One such delivery system utilizes a three-part liner configuration. U.S. Pat. No. 4,614,183 describes a composite having a relatively thin polymeric film that is releasably adhered to two liner sections with a center gap between the liners. These two liner sections have short J-folds located next to the center gap. A third liner piece covers the center gap on the adhesive coated surface of the backing and extends beyond the J-folds for easy removal. To apply this dressing, the user must first remove the centerliner piece, apply the center region of the backing to the substrate, and then reach under the side portions of the dressing to grasp the J-folds and remove the liner pieces from the backing.
U.S. Pat. No. 3,018,881 discloses a folded adhesive bandage package unit having at least three liner pieces and where the adhesive-coated surface of the backing contacts the inside surface of the covering panels. This package has finger tabs that are pulled apart by the user, unfolding the bandage for application to the skin. The package forming panels are separated from the adhesive bandage after application to the skin by continued pulling of the finger tabs.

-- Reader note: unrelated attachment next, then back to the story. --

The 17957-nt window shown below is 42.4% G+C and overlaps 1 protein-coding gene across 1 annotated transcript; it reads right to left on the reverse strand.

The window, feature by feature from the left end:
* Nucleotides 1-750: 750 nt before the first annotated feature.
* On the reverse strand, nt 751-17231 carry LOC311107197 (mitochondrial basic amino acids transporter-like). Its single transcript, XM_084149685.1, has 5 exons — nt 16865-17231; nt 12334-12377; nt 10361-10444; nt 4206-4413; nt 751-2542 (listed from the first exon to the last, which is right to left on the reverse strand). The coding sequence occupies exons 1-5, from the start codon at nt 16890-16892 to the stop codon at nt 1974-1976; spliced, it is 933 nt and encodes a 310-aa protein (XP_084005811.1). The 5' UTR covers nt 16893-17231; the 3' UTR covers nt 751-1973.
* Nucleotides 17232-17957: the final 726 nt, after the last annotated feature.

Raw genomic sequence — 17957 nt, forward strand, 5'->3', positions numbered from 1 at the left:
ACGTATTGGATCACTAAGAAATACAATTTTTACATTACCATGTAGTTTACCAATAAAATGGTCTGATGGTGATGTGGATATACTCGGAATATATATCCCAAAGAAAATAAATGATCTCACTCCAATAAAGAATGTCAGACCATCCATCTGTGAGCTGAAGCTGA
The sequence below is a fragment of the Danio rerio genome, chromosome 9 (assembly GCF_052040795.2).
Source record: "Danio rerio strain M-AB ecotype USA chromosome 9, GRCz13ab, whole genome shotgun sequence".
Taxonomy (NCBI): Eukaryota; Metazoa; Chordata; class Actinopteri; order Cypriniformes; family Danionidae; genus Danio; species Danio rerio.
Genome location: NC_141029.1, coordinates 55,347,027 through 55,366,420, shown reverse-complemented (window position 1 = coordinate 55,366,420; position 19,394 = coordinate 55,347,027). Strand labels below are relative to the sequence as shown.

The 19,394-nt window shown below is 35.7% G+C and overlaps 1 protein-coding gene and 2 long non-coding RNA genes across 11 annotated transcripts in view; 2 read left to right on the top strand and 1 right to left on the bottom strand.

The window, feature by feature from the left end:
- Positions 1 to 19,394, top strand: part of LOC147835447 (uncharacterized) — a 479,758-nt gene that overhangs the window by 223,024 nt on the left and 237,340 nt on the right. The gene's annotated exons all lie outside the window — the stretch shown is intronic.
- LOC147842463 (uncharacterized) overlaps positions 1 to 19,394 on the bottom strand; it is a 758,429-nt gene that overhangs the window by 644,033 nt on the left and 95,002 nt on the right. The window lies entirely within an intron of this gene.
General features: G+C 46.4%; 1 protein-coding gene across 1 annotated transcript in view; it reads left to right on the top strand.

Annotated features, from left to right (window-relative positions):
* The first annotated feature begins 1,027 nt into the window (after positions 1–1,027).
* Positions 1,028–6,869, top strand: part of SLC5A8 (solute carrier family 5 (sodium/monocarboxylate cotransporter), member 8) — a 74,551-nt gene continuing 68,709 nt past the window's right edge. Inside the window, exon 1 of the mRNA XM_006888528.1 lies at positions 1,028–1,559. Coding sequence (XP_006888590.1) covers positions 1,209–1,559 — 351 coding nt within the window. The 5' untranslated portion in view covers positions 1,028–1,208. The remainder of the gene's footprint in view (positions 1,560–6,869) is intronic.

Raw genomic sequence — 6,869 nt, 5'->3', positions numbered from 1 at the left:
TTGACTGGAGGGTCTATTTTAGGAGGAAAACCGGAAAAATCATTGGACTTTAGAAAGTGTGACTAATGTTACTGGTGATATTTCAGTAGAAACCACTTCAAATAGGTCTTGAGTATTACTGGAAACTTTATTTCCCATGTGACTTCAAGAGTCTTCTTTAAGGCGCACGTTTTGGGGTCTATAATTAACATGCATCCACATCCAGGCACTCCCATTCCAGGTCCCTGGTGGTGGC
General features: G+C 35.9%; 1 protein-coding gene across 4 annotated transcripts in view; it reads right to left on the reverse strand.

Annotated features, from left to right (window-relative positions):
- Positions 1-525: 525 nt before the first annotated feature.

U.S. Pat. No. 4,598,004 discloses an adhesive composite having a backing coated with adhesive on at least a portion of the backing and a separate liner piece over the adhesive. At least one edge of the backing is a delivery strip which is securely adhered to the liner and which is separable from the remainder of the backing. The bond between the liner piece and the delivery strip on the backing is strong enough that the delivery strip will separate from the remainder of the backing before it will separate from the liner.
U.S. Pat. No. 4,050,121 discloses a linerless diaper tab which is folded around the diaper in a "Y configuration" to provide added strength in gripping the diaper. The portion of the tab that is used to fasten the diaper is wrapped around the edge of the diaper and releasably adhered to the anchoring portion of the tab for storage before use. U.S. Pat. No. 4,127,132 discloses a disposable diaper tape fastener wherein the tape tab is folded onto itself and may be unfolded two or more times to expose fresh adhesive. In at least one configuration, the tape strip is maintained in a folded configuration by a suitable means such as a spot of adhesive.